At the end of the Sensory-Motor Stage of development, the child carves mental images of things into visual memory and understands object permanence. In other words, there is an acceptance that objects exist and that they stay in their place (Singer and Revenson, 1996:21). At the corresponding stage of development for Museums and the Web, the record shows a small representation of collections being disseminated through this delivery system. Museum staff members were serving as Web site designers, working in isolation, with no contact with developing expertise in the industry. Clearly these “newbies” could have benefited from a world of museum “internetting;” however, such networks were only in the early stages of formation.

Reactions to the new stimuli stemmed from old and “fixed” concepts of low or no budget, non-expertise and near zero collaboration. Few museum staff placed in the role of developers had an awareness of available resources to assist in creating Web sites, or, in the case of low or no budgets, more innovative approaches towards resolving problems, such as partnerships with local universities or libraries. Even a trot toward commercial industries might have helped to alleviate some of the stress and disappointment in these earlier instances. Moreover, there was a need to enable wider use of information sharing, both internally and across the industry, to provide greater access to collections and other resources for the general public (Trant and Bearman, 1997).

Preoperational Stage: Ages Two Through Seven

There are two sub-stages of development in the Preoperational Stage: Preconceptual, occurs from ages two through four, and the Perceptual or Intuitive Thought Period, from four through seven. Piaget determined that young children were not able to handle abstract thinking and logical thought and called this stage the preoperational stage. At this point, the child is learning language and beginning to understand the power, meaning and use of language. Experiences of socialization and interaction are also developing. Likewise, the child is developing acumen for mental imaging and general thinking abilities, but is not always logical in front of an audience. In the perceptual or intuitive thought period, problem solving is introduced, and much of the resolve is based on intuition, instinct and perceptions, free from judgment and reasoning.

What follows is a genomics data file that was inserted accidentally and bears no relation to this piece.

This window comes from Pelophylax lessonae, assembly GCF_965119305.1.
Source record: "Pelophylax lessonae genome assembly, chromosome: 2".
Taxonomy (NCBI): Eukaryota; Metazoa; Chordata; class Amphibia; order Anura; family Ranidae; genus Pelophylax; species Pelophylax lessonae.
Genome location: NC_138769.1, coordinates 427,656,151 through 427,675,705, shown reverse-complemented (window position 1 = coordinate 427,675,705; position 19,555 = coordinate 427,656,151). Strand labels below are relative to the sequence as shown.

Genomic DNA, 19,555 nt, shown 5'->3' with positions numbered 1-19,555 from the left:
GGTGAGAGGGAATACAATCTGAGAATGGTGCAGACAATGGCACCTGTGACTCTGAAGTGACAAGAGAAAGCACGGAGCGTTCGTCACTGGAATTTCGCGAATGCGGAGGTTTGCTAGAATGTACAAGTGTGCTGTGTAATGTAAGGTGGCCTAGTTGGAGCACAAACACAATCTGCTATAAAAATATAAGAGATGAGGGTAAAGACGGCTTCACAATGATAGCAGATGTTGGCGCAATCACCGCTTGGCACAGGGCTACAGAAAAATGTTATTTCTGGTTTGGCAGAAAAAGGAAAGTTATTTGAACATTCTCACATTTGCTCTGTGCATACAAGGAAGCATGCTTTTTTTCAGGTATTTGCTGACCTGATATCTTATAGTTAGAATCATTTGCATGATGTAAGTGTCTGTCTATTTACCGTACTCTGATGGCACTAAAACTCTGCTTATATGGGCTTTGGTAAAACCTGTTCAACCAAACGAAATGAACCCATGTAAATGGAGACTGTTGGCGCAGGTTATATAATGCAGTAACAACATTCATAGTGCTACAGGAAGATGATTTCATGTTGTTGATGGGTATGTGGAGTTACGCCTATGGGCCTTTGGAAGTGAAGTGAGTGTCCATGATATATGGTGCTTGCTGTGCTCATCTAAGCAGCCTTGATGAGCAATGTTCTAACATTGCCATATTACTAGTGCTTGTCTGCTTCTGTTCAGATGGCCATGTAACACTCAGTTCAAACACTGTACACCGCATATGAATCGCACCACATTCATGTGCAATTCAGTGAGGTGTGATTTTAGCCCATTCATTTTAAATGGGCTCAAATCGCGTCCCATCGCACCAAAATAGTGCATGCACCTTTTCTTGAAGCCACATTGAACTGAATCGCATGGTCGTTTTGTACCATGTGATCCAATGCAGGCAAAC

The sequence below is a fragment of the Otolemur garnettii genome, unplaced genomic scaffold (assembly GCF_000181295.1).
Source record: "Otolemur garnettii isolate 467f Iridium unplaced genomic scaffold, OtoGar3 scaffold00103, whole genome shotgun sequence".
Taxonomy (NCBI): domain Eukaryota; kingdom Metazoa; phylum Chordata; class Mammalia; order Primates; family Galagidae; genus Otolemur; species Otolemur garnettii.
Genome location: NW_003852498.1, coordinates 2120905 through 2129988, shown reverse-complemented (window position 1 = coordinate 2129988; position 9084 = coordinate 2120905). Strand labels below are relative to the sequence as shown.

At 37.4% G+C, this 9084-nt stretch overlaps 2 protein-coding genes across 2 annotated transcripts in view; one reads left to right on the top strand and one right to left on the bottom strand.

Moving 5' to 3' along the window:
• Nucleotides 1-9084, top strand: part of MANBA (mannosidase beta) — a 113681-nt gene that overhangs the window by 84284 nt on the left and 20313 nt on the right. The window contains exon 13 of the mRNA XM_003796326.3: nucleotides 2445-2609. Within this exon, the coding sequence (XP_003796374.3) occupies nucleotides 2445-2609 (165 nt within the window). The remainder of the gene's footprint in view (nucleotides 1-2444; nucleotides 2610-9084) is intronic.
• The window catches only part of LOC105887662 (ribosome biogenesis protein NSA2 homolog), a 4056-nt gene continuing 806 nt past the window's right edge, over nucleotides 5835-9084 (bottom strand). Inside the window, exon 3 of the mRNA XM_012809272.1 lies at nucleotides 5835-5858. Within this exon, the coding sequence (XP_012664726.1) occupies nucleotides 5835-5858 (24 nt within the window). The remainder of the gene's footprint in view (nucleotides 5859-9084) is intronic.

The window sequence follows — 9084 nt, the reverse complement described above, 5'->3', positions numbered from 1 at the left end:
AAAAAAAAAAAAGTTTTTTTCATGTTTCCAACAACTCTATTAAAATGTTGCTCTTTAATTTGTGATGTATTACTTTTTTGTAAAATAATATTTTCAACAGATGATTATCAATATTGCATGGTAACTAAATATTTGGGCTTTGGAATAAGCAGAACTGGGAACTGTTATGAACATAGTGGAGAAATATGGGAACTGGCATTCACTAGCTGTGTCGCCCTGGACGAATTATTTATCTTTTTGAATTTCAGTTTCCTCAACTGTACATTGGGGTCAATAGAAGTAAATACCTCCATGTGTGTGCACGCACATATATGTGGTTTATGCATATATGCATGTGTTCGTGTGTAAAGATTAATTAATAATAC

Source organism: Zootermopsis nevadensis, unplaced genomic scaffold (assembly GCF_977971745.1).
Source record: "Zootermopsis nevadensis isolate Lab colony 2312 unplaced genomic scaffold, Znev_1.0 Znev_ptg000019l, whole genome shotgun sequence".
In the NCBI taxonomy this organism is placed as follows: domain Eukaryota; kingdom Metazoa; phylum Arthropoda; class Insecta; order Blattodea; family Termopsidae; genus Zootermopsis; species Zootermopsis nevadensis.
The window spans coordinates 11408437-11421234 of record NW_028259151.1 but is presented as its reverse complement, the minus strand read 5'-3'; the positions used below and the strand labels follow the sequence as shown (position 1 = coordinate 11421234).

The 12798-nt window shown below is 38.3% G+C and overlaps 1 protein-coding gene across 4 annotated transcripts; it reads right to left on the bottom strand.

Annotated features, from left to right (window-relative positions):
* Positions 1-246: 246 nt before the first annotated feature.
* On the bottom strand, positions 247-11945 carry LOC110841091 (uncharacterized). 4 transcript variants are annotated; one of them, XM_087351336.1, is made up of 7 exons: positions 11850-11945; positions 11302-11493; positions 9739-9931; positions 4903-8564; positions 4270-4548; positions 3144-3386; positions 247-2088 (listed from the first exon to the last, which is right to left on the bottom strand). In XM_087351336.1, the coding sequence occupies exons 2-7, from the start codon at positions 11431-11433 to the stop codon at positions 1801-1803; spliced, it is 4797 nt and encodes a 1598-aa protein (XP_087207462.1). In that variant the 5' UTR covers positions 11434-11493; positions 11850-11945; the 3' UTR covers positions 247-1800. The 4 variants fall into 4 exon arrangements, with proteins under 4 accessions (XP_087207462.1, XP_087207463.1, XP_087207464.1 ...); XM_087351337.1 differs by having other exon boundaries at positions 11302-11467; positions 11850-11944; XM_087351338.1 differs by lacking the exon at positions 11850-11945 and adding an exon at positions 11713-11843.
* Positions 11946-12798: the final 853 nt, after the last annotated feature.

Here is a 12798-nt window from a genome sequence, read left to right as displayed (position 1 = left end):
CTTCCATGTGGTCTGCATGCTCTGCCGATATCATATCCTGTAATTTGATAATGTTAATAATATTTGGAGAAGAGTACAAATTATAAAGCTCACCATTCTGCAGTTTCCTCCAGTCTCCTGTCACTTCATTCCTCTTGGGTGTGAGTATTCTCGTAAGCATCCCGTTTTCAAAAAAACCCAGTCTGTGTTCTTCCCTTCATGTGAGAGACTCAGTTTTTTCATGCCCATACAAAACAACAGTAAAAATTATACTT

Preoperational Stage: Intelligence

The preoperational stage, also marked as a stage of curiosity, is a large umbrella under which intelligence is developing in small chunks. Children are not able to grasp “big picture” ideas, because they cannot relate parts to the whole. Intellectual development is influenced by play. Egocentrism is tied to intelligence development at this moment in time, and children are increasingly dependent on language as it expands and deepens. Other attributes include animism, where inanimate objects come “alive,” and natural phenomena are understood to be man-made; onomatopoeia is in wide use as sounds made are like noises that objects make. Conservation is the recognition that the qualities of a given object do not change even though there is a change in the object (Singer & Revenson, 1996: 21, 33, 36). In addition, children learn how to categorize, classify and place items into proper locations – through dogged diligence until there is success.

Building Relationships based on Language and Play

The development of character and intelligence in the Museums and the Web community reflects the attributes of the developing child at the preoperational stage. The articles published in the Proceedings from 1999 through 2003 express and underscore the need, or rather demand, for interaction. Papers and themes that dominate discussions consider learning and presenting on the Web as a new social construct.

The Web supports relationship building through social interaction and significantly builds and strengthens relationships across domains. These relationships include but are not limited to the visitors and staff at cultural institutions; intra-departmental relations crossed curatorial departments, education departments, visitor services, business development, exhibitions and museum divisions, library staff, and so on.

Museums learned they can benefit from staff’s framing external relationships with outside educators – elementary, secondary and post-secondary teachers and museum staff from a variety of departments. Furthermore, it may be necessary to break down barriers and embrace cultural institutions with similar missions, to work with organizations that are perceived as competitors; through collaboration, institutions can determine how knowledge and expertise can be distributed, to move the sector forward. Within these constructs there is interactivity. In a word, this is play, and in play, intra- and inter institutional socialization begins at the preoperational stage.

The Minneapolis Institute of Arts